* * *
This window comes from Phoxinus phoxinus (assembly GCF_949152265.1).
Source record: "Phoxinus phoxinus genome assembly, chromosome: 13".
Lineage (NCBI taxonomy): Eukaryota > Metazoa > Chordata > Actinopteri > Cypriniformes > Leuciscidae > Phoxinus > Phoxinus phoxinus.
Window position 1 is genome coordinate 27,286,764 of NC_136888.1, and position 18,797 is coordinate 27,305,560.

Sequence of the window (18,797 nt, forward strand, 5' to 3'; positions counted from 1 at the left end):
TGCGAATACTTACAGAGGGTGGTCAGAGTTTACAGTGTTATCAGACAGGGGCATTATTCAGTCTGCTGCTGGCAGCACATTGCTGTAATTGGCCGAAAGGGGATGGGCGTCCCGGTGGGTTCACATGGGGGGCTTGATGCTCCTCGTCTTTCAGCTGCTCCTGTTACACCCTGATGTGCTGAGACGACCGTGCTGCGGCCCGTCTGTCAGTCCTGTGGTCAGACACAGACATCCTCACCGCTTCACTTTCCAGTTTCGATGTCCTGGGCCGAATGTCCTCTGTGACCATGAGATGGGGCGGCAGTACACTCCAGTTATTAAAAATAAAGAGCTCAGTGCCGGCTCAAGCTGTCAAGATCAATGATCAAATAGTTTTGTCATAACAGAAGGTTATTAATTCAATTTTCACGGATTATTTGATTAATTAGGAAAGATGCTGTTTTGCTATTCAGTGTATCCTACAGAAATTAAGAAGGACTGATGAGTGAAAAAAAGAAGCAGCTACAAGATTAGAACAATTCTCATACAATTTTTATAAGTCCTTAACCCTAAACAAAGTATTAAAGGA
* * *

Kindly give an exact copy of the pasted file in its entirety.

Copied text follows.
This window comes from Phoxinus phoxinus (assembly GCF_949152265.1).
Source record: "Phoxinus phoxinus genome assembly, chromosome: 13".
Lineage (NCBI taxonomy): Eukaryota > Metazoa > Chordata > Actinopteri > Cypriniformes > Leuciscidae > Phoxinus > Phoxinus phoxinus.
Window position 1 is genome coordinate 27,286,764 of NC_136888.1, and position 18,797 is coordinate 27,305,560.

Sequence of the window (18,797 nt, forward strand, 5' to 3'; positions counted from 1 at the left end):
TGCGAATACTTACAGAGGGTGGTCAGAGTTTACAGTGTTATCAGACAGGGGCATTATTCAGTCTGCTGCTGGCAGCACATTGCTGTAATTGGCCGAAAGGGGATGGGCGTCCCGGTGGGTTCACATGGGGGGCTTGATGCTCCTCGTCTTTCAGCTGCTCCTGTTACACCCTGATGTGCTGAGACGACCGTGCTGCGGCCCGTCTGTCAGTCCTGTGGTCAGACACAGACATCCTCACCGCTTCACTTTCCAGTTTCGATGTCCTGGGCCGAATGTCCTCTGTGACCATGAGATGGGGCGGCAGTACACTCCAGTTATTAAAAATAAAGAGCTCAGTGCCGGCTCAAGCTGTCAAGATCAATGATCAAATAGTTTTGTCATAACAGAAGGTTATTAATTCAATTTTCACGGATTATTTGATTAATTAGGAAAGATGCTGTTTTGCTATTCAGTGTATCCTACAGAAATTAAGAAGGACTGATGAGTGAAAAAAAGAAGCAGCTACAAGATTAGAACAATTCTCATACAATTTTTATAAGTCCTTAACCCTAAACAAAGTATTAAAGGA